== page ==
The John Locke Foundation was quite often the critic of state government when Democrats ran the show. Though, they got a little sycophantic toward the governing class when the 2010 “conservative revolution” rolled into town and the McCrory era dawned.
Now, it appears some folks over there at JLF are learning the nasty secret that we — and so many others on the right — figured out long ago: Republicans like to throw around other people’s money TOO:
There’s been a lot written about this year’s state budget, and there will be more. That’s what happens when you’re dealing with a 438-page bill allocating $24 billion. A lot of money, a lot of competing interests, a lot of detail.
I looked at local government allocations in the budget previously, and it comes to tens of millions of dollars. In June, I questioned many of those grants, writing … “a library here, a museum there, and a park shelter somewhere else add up to real money that could be used for higher-priority areas or returned to taxpayers in the form of lower taxes.”
But until recently, there was one point I missed. The budget allocates $5.775 million for downtown revitalization projects in the form of 72 distinct grants to rural North Carolina communities. Most of these go to cities or towns; three go to counties; and two, mysteriously, go to unincorporated communities. I’ll leave aside the question about who even administers a grant to an unincorporated community, since there is no mayor or city council.
*As the mayor of the unincorporated community of Haymakerville, I want a fair shake for my citizens. We need parks and schools and major league soccer, too! Where’s my cut?*
My bigger question is this: Should we really be spending nearly six million dollars on this?
When I saw this in the budget, I assumed there was some sort of application process. I figured these cities had gone to the Rural Economic Development Division of the Department of Commerce with proposals for park benches or building refurbishment or water fountains or something. But then I read a piece in the News & Observer and realized it was even worse than I thought.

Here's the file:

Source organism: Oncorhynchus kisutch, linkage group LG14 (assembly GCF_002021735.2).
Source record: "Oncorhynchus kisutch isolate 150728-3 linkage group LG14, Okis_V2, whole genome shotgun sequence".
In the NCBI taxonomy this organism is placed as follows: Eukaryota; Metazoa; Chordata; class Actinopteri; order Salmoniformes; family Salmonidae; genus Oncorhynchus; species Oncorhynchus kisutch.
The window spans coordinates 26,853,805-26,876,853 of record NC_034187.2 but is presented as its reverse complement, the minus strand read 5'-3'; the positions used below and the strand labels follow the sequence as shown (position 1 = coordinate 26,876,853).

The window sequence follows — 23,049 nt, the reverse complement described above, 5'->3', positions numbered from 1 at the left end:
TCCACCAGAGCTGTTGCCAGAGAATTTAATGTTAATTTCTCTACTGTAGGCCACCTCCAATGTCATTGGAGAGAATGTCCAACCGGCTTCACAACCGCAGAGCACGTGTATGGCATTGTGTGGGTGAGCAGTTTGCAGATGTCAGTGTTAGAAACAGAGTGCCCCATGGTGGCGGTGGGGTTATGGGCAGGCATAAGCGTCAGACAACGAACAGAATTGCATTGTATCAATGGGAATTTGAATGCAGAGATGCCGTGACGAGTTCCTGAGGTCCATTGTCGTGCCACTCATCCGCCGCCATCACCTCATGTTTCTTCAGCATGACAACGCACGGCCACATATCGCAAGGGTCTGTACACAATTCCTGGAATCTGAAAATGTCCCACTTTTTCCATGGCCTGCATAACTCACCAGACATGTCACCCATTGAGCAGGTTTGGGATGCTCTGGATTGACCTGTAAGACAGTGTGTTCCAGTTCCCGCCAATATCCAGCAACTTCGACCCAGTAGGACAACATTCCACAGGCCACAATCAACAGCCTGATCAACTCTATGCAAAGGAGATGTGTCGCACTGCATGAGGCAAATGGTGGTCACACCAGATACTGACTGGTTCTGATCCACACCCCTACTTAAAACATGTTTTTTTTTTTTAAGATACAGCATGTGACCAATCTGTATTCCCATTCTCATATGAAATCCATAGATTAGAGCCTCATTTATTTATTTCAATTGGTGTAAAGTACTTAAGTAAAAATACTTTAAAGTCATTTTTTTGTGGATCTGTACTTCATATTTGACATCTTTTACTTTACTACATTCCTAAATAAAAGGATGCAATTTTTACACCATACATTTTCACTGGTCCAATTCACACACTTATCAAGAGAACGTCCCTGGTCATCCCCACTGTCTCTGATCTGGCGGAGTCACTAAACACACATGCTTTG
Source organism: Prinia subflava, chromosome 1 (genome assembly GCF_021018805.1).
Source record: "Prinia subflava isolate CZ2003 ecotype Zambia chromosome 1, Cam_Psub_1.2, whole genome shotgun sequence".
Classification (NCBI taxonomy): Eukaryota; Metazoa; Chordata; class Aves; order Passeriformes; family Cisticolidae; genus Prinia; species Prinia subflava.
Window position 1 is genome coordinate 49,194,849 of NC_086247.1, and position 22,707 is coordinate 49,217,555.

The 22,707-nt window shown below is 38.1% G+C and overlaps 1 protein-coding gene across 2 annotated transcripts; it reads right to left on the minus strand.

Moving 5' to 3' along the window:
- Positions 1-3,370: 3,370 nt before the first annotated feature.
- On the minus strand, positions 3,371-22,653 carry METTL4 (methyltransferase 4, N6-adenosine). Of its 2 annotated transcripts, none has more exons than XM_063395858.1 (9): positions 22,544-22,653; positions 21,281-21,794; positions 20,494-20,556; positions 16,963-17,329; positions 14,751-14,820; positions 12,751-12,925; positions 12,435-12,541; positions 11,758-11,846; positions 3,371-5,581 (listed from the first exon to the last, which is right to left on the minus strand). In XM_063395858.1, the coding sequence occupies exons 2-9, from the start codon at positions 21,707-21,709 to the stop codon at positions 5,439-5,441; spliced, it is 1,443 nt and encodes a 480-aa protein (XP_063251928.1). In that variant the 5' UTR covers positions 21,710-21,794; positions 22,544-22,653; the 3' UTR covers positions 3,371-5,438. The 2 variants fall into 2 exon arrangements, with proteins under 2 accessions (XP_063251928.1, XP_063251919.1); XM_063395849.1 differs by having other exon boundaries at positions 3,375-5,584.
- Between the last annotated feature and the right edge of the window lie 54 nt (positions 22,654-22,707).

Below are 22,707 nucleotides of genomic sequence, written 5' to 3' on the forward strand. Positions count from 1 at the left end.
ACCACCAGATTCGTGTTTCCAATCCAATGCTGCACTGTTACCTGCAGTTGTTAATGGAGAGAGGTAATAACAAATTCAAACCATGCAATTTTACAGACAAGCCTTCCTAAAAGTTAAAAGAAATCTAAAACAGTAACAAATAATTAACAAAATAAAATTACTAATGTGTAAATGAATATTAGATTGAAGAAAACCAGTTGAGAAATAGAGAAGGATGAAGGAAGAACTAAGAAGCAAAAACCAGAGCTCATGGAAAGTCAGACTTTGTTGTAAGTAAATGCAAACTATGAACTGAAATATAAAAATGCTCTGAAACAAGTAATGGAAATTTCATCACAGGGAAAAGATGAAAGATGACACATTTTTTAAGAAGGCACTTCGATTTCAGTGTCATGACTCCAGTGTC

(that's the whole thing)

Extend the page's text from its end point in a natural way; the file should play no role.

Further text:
The communities hadn’t asked for the money. Some didn’t even know it was coming. And they didn’t all have lists of projects for which they’d asked for state help. It was more like, “Surprise! Here’s tens of thousands of dollars of taxpayer money. Have fun!”
But don’t worry, came the response from the legislature. Nelson Dollar, Chairman of the House Appropriations Committee said, “I don’t know of any community that doesn’t have some sort of project or set of projects that they could use some extra funding for. I’m sure those counties will work with those communities and be able to put those funds towards the appropriate purposes.”
Ladies and Gentlemen, THAT is YOUR Republican House leadership.
Don’t get me wrong. The budget passed in June isn’t all bad. There are a number of areas in for which legislators should be applauded. But this one doesn’t pass the smell test. How can it be right to hand out grants arbitrarily to communities with the expectation they’ll find good projects to which they can direct the funds? It might be a nice thing to do for friends and family if you unexpectedly inherited a large sum of money, but that’s not what’s going on here.
The legislature doesn’t spend its own money. It spends our money. It all comes from taxes paid by workers, employers, business owners, homeowners, renters, and consumers. It’s all of us. And when they take that money, they have a responsibility to spend it well, not just hand it out for fun to a few lucky communities.
So if we had an extra $6 million sitting around, maybe we should have given it back to the taxpayers, the people from whom it was taken in the first place. I don’t doubt worthy projects exist in all of these 72 communities. I’m willing to assume that every last dime will be spent on good projects that will improve the quality of life for people living in those places. But even so, that money with which the legislature decided to be so generous didn’t belong to the government. It was mine and yours and every other North Carolinian’s. And I want it back.